• Posts about giveaways or contests that require you to provide your personal information before entering.
  • Messages from fake accounts posing as legitimate brands offering free products or services in exchange for your personal information.
  • Messages from friends, family, or coworkers containing links that contain malware.

Research indicates that phishing has been the leading cause of data breaches for mid-sized businesses. With social media playing a more significant role in business communications, it’s no surprise that phishing attacks target social media platforms to gain access to sensitive information.

Attackers often target multiple employees at once with spear-phishing — a targeted attack sent to only a few people to whom the messages are closely tailored to — and they rely on social engineering to trick recipients into taking action.

The most common tactic is to link recipients to a malicious website to be infected with malware or tricked into divulging sensitive information. Often, these websites mimic popular sites like Google Drive or Dropbox, which can help attackers hide in plain sight.

The Enterprise Is a Prime Target for Phishing Attacks

It’s no secret that phishing attacks are a massive pain for enterprises—but do you know why there are so many?

There’s a lot to consider:

  • They’re easy to do. It takes only one employee who clicks on the wrong thing for an entire company to be in trouble.
  • The potential reward is high, so the cost-benefit ratio is worth it for hackers.
  • The victim pool is large. There are many companies out there, and they all have employees who could potentially fall for a phishing attack.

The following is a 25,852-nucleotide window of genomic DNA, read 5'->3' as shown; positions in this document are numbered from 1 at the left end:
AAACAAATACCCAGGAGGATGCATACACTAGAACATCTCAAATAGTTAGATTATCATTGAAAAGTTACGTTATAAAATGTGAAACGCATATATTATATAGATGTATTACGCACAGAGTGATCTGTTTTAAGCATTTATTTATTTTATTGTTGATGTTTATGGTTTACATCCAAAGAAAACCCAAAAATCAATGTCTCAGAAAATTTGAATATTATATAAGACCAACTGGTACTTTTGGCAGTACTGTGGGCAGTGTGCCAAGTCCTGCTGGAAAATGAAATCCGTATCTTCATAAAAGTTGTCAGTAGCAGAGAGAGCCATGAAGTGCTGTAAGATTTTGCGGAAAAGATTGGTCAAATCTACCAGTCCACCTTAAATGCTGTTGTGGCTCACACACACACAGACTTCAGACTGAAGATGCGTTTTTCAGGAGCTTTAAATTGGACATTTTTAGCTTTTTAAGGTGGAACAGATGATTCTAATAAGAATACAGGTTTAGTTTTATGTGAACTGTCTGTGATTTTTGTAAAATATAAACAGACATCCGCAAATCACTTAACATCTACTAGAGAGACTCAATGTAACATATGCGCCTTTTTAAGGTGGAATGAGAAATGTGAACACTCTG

• Phishing techniques are very effective. Phishing works because it tricks people into giving up sensitive information without their knowledge or consent.

Phishing Attacks Are a Numbers Game

Phishing attacks are a data-driven business—a successful attack nets your sensitive information like passwords, which can then be used to access bank accounts and other valuable information.

It’s a simple matter of math: There are more phishing attacks on enterprises because they are most likely to have the sensitive data and credentials that attackers want.

Attacks tend to focus on enterprises because they’re a gold mine of valuable information—and vulnerabilities. Because enterprises are often substantial and have many employees, there’s a lot of data flowing between them and their clients, making it easy for hackers to get lost in the shuffle.

Additionally, enterprise employees are often busy and stressed, and they may not always have time to double-check that everyone they’re communicating with is who they say they are. And lastly, enterprises typically have dozens of employees across many different departments, which means there might not always be someone around to keep track of suspicious emails or messages (or to notice when there is more than one kind of suspicious email being sent).

Attackers rely on your employees to let their guard down for just a split second and click a link or open an attachment in an email that appears to be legitimate. If this happens just once, it can have massive consequences for your organization. If it happens multiple times, it can truly be catastrophic.

Use These Strategies to Protect Your Enterprise

The best way to prevent phishing attacks is through education about the tactics used by attackers. This can be done through training, reminders, and other methods that highlight the dangers and what to anticipate.